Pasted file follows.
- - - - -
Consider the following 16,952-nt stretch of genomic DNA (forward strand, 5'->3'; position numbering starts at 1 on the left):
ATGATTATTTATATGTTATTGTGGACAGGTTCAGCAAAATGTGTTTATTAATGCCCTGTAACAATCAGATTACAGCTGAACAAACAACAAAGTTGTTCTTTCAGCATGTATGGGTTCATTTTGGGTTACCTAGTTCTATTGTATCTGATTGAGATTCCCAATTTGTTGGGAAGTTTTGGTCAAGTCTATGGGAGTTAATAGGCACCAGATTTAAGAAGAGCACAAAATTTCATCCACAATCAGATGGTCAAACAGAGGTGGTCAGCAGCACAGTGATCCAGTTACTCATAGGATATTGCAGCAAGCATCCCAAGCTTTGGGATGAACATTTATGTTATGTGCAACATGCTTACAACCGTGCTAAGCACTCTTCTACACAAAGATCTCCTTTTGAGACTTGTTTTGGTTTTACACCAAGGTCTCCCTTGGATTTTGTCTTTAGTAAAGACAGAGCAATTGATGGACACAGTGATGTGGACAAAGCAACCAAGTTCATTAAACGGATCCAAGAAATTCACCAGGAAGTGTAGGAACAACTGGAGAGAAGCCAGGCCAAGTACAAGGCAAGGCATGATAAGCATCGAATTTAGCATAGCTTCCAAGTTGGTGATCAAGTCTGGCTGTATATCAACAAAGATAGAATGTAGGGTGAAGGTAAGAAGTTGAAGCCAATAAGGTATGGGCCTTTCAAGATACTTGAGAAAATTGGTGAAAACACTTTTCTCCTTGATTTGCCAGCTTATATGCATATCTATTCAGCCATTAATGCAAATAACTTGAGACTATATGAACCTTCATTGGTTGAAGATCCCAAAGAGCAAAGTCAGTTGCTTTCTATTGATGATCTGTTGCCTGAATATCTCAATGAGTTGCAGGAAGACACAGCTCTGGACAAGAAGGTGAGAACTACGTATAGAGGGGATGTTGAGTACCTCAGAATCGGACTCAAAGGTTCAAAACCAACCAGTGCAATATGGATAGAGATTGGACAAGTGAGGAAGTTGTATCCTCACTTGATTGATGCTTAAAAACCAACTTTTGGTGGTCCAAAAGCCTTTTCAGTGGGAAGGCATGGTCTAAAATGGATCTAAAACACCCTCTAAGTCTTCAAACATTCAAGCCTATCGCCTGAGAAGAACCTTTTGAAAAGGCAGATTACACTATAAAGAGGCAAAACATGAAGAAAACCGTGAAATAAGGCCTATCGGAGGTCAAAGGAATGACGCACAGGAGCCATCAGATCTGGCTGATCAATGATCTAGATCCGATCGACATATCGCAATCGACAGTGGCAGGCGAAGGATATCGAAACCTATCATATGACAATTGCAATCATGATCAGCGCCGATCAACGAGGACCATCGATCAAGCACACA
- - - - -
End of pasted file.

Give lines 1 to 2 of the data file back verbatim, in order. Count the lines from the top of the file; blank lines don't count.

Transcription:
Consider the following 16,952-nt stretch of genomic DNA (forward strand, 5'->3'; position numbering starts at 1 on the left):
ATGATTATTTATATGTTATTGTGGACAGGTTCAGCAAAATGTGTTTATTAATGCCCTGTAACAATCAGATTACAGCTGAACAAACAACAAAGTTGTTCTTTCAGCATGTATGGGTTCATTTTGGGTTACCTAGTTCTATTGTATCTGATTGAGATTCCCAATTTGTTGGGAAGTTTTGGTCAAGTCTATGGGAGTTAATAGGCACCAGATTTAAGAAGAGCACAAAATTTCATCCACAATCAGATGGTCAAACAGAGGTGGTCAGCAGCACAGTGATCCAGTTACTCATAGGATATTGCAGCAAGCATCCCAAGCTTTGGGATGAACATTTATGTTATGTGCAACATGCTTACAACCGTGCTAAGCACTCTTCTACACAAAGATCTCCTTTTGAGACTTGTTTTGGTTTTACACCAAGGTCTCCCTTGGATTTTGTCTTTAGTAAAGACAGAGCAATTGATGGACACAGTGATGTGGACAAAGCAACCAAGTTCATTAAACGGATCCAAGAAATTCACCAGGAAGTGTAGGAACAACTGGAGAGAAGCCAGGCCAAGTACAAGGCAAGGCATGATAAGCATCGAATTTAGCATAGCTTCCAAGTTGGTGATCAAGTCTGGCTGTATATCAACAAAGATAGAATGTAGGGTGAAGGTAAGAAGTTGAAGCCAATAAGGTATGGGCCTTTCAAGATACTTGAGAAAATTGGTGAAAACACTTTTCTCCTTGATTTGCCAGCTTATATGCATATCTATTCAGCCATTAATGCAAATAACTTGAGACTATATGAACCTTCATTGGTTGAAGATCCCAAAGAGCAAAGTCAGTTGCTTTCTATTGATGATCTGTTGCCTGAATATCTCAATGAGTTGCAGGAAGACACAGCTCTGGACAAGAAGGTGAGAACTACGTATAGAGGGGATGTTGAGTACCTCAGAATCGGACTCAAAGGTTCAAAACCAACCAGTGCAATATGGATAGAGATTGGACAAGTGAGGAAGTTGTATCCTCACTTGATTGATGCTTAAAAACCAACTTTTGGTGGTCCAAAAGCCTTTTCAGTGGGAAGGCATGGTCTAAAATGGATCTAAAACACCCTCTAAGTCTTCAAACATTCAAGCCTATCGCCTGAGAAGAACCTTTTGAAAAGGCAGATTACACTATAAAGAGGCAAAACATGAAGAAAACCGTGAAATAAGGCCTATCGGAGGTCAAAGGAATGACGCACAGGAGCCATCAGATCTGGCTGATCAATGATCTAGATCCGATCGACATATCGCAATCGACAGTGGCAGGCGAAGGATATCGAAACCTATCATATGACAATTGCAATCATGATCAGCGCCGATCAACGAGGACCATCGATCAAGCACACA